AOPA works for Texas pilots

March 19, 2014

Texas Capitol. Photo courtesy of Texas Legislature.

Texas—the nation’s leading air transportation employer—is very much a general aviation state as well, and AOPA has worked hard over the years to foster GA-friendly policies and cooperation among lawmakers, regulators, local leaders, and airport authorities. Recent legislative successes include elimination of an unfair tax burden on agricultural aircraft operators, extending the time that aircraft parts can be stored in inventory without taxation, and the legislature’s refusal to divert millions in state funding away from aviation (or to eliminate aviation-related tax exemptions).

Personal engagement is key to AOPA’s successful efforts in Texas. Central Southwest Regional Manager Yasmina Platt, who is based in Houston, keeps in close touch with key state and local decision makers through a combination of personal visits, phone calls, and emails. Platt personally attends meetings of the Texas Aviation Advisory Committee, and briefs members (who in turn advise the Texas Department of Transportation on aviation issues) on issues and concerns relevant to GA pilots and owners. Platt is also a regular at meetings of the North Central Texas Council of Governments Air Transportation Technical Advisory Committee, which oversees regional GA infrastructure.  

Platt also works with local officials, and used social media to catch the attention of Houston Mayor Annise D. Parker, and subsequently arranged an upcoming flight with the mayor.

Platt plans to “take her flying so she can see the city she loves the way we see it, from a 3-D perspective” and use that unique opportunity to point out the many nearby airports, and highlight the city’s booming GA business.

There remains some unfinished business in Austin, such as extending liability protection to private landowners who welcome aircraft operations, a boon to backcountry flying that many states have already adopted. This remains among the AOPA-backed measures to be considered when the state legislature reconvenes in 2015. While it faced opposition during the 2013 session, the recreational-use bill, which promises to preserve and expand backcountry aviation access, remains a high priority for AOPA and Texas pilots alike: Platt said many of the emails she receives from the pilot community focus on recreational use.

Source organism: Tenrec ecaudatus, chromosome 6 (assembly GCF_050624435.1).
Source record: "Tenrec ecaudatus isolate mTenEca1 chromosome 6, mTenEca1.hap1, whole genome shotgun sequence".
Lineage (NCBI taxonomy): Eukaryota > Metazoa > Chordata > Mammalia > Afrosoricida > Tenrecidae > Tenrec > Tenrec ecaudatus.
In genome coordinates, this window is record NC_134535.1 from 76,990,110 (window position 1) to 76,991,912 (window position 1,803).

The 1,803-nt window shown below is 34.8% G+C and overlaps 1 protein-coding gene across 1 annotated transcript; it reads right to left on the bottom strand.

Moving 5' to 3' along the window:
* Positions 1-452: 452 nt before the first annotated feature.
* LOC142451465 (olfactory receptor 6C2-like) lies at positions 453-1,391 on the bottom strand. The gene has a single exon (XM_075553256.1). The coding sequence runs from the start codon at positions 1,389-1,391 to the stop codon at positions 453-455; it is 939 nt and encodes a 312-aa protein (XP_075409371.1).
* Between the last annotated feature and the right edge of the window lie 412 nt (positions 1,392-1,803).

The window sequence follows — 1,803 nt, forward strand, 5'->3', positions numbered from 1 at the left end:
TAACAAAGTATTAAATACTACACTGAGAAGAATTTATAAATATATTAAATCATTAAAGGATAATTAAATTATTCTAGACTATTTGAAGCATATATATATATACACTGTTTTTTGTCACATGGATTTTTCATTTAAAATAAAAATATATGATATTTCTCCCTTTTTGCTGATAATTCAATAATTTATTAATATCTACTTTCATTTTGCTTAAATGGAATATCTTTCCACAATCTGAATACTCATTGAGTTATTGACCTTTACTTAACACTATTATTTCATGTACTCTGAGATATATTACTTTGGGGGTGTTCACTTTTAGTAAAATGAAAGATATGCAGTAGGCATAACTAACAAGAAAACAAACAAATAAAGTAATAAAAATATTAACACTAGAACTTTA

Nearly one in 10 U.S. pilots live in Texas, and while the state hosts two major airlines and leads the nation in air transportation jobs, it is second only to California in the number of resident private pilots—15,304 private pilot certificate holders, according to 2012 FAA data. The legislature includes a General Aviation Caucus, and while that reflects widespread support for GA within the state Capitol, there have nonetheless been a few attempts made in recent years to cut aviation funding or increase aviation taxes—a common problem that crops up across the country as cash-strapped states seek balanced budgets. State aviation funding has survived, and the tax climate has improved, thanks in no small part to AOPA advocacy.

AOPA Central Southwest Regional Manager Yasmina Platt.Platt, whose territory spans nine states including Texas, said the association keeps track of aviation issues across the sprawling state by monitoring official channels, and also with eyes and ears on the ground. AOPA Airport Support Network volunteers play an important role, often alerting association staff to unwelcome developments. Such was the case when ASN volunteer George Gould briefed association staff in 2013 that the city of Galveston was contemplating an auto racing promoter’s pitch to host a race at Scholes International Airport. The automotive event would close a runway, parallel taxiway, and much of the ramp, and drew opposition from AOPA based on safety concerns and potential disruption of normal airport activity. AOPA expressed those concerns in a letter to city officials, and pilots packed an October meeting on the topic, voicing their opposition to the mayor and race promoter. While they were initially rebuffed, the airport race plan has yet to proceed. (The FAA has also expressed similar concerns.)

Other advocacy efforts are the product of vigilance. Platt said the bill that halted the practice of taxing agricultural operators based on gross receipts received little fanfare, and probably escaped the notice of many pilots and even affected businesses. The association reviews all pending state legislation (a nationwide effort not limited to Texas), and voiced support for the bill because it makes sense to tax agricultural aviation operators in the same way that other businesses with similar cost structures are taxed: based on net revenue after payroll, equipment, fuel, and supplies are deducted. AOPA efforts included a letter of support to Gov. Rick Perry in May backing the legislation (and noting that GA generates $14.6 billion in economic activity within the state) that Perry would later sign.

Another aviation tax victory followed in November, when voters approved a proposition that allows local tax officials to extend from 175 to 730 days the time that aircraft parts can be stored in inventory without being taxed, another measure that AOPA supported throughout the legislative process.

AOPA has also worked recently on the local level in Austin, where city officials had considered a ban on aerial advertising. As has been the case with similar measures introduced at the local level elsewhere, AOPA reminded local officials that the FAA has sole jurisdiction to regulate such matters, and the ordinance was dropped.